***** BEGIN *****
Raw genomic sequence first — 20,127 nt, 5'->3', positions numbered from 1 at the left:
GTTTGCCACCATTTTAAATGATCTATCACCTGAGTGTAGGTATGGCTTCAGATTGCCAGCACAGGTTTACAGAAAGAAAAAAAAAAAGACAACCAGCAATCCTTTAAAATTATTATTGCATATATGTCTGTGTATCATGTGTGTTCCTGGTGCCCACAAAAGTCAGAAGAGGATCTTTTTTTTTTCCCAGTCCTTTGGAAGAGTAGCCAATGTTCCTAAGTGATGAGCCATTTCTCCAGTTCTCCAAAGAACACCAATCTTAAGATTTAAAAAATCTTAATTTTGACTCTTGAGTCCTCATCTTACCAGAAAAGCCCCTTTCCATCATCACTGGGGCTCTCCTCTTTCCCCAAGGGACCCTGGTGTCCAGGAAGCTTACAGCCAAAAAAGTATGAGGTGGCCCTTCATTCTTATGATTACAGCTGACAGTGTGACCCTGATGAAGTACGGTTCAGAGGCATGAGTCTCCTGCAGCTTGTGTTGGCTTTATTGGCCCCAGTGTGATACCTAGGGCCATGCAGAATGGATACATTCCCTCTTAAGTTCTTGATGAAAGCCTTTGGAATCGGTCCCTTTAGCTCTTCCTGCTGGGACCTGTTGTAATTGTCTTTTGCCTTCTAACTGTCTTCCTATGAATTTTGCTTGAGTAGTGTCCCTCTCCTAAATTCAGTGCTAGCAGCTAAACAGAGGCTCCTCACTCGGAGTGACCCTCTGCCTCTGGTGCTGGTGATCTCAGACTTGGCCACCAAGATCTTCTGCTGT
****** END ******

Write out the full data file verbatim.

Raw genomic sequence first — 20,127 nt, 5'->3', positions numbered from 1 at the left:
GTTTGCCACCATTTTAAATGATCTATCACCTGAGTGTAGGTATGGCTTCAGATTGCCAGCACAGGTTTACAGAAAGAAAAAAAAAAAGACAACCAGCAATCCTTTAAAATTATTATTGCATATATGTCTGTGTATCATGTGTGTTCCTGGTGCCCACAAAAGTCAGAAGAGGATCTTTTTTTTTTCCCAGTCCTTTGGAAGAGTAGCCAATGTTCCTAAGTGATGAGCCATTTCTCCAGTTCTCCAAAGAACACCAATCTTAAGATTTAAAAAATCTTAATTTTGACTCTTGAGTCCTCATCTTACCAGAAAAGCCCCTTTCCATCATCACTGGGGCTCTCCTCTTTCCCCAAGGGACCCTGGTGTCCAGGAAGCTTACAGCCAAAAAAGTATGAGGTGGCCCTTCATTCTTATGATTACAGCTGACAGTGTGACCCTGATGAAGTACGGTTCAGAGGCATGAGTCTCCTGCAGCTTGTGTTGGCTTTATTGGCCCCAGTGTGATACCTAGGGCCATGCAGAATGGATACATTCCCTCTTAAGTTCTTGATGAAAGCCTTTGGAATCGGTCCCTTTAGCTCTTCCTGCTGGGACCTGTTGTAATTGTCTTTTGCCTTCTAACTGTCTTCCTATGAATTTTGCTTGAGTAGTGTCCCTCTCCTAAATTCAGTGCTAGCAGCTAAACAGAGGCTCCTCACTCGGAGTGACCCTCTGCCTCTGGTGCTGGTGATCTCAGACTTGGCCACCAAGATCTTCTGCTGT